A documentary by Koji Masutani. Unrated. Plays Friday and Saturday, March 20 and 21, Monday, March 23, and Wednesday, March 25, at the Pacific Cinémathí¨que
Most, but not all, of what’s wrong with Virtual JFK is in its title and related premise: that there’s a “counterfactual” version of history ready to be studied parallel to the stuff in textbooks.
Watch the trailer for Virtual JFK.
Japan-based writer-director Koji Masutani, working in English, does make the case that Kennedy’s 1,000 days in the White House strongly imply that he never would have taken the United States into full-scale conflict in Southeast Asia had he lived. The film is structured around the stunning set of crises faced in his first two years as president—in Laos, Berlin and, most crucially, in Cuba—along with commentary from Brown University lecturer James G. Blight, seen in stark, black-and-white studio footage.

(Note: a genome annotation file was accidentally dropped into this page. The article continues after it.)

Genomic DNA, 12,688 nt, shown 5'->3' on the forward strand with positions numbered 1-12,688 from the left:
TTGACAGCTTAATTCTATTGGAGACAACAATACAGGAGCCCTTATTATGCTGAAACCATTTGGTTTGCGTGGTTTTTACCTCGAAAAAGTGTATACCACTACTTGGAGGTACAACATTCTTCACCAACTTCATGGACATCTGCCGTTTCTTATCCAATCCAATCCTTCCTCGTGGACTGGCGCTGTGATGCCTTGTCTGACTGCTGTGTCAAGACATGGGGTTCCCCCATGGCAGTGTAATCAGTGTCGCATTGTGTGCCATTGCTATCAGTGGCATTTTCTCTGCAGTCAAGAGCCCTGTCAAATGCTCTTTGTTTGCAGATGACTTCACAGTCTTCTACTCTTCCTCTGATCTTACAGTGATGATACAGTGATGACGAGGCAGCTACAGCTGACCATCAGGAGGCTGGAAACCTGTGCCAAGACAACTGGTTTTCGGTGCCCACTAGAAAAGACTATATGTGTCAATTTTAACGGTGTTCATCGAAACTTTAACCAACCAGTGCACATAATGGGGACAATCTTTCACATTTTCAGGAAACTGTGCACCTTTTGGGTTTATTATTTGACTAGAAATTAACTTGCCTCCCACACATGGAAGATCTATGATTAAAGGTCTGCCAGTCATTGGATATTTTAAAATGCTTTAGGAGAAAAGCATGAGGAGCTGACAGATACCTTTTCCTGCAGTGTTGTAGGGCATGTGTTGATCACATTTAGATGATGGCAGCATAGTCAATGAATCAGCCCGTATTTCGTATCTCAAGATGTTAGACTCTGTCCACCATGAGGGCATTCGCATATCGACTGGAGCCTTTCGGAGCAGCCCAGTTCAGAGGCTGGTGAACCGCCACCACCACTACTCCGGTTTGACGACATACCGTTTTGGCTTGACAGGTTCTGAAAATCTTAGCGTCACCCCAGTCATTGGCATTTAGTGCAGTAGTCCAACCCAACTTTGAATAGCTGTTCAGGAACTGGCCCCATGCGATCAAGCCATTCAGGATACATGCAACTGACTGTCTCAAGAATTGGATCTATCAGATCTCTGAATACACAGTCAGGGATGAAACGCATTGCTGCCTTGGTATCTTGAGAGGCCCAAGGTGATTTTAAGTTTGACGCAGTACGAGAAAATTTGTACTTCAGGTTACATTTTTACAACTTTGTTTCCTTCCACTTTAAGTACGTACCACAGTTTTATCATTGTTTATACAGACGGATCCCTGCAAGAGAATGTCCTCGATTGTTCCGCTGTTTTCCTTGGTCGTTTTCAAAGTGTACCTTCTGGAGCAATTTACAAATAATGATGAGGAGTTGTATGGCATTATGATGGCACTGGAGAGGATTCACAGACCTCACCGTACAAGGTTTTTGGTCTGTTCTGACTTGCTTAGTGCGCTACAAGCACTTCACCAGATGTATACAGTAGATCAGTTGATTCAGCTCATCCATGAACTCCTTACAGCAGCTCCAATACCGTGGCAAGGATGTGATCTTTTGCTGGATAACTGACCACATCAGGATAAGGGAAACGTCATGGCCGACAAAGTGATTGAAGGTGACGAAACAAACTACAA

Undeniably, the young battle veteran proved his mettle by standing up to immense pressure toward war—and that was just from anticommunist hawks in his own party. (Then as now, kiddies, Republican leadership consisted largely of serial haters, religious nut jobs, and crooks in moralists’ clothing.) What’s more exciting, and especially relevant in this initial phase of Barack Obama’s ascendancy, is the personal style of the man. Caught in well-culled public addresses and strikingly adversarial news conferences—you mean, reporters used to have teeth?—Sir Kennedy of Camelot still reads as remarkably witty, self-assured, and thoughtful.
Like the U.S.A. itself, our concerned filmmaker seriously loses his way on November 22, 1963. After needlessly poeticizing the president’s gruesome murder, Masutani spends the rest of his 80-minute movie on how flummoxed successor Lyndon Johnson managed to blunder his way into lasting disaster. That, my friends, is not virtual history but a mere recitation of the obvious. That said, what’s well worth seeing here is not the might-have-been JFK but the one who really walked among us.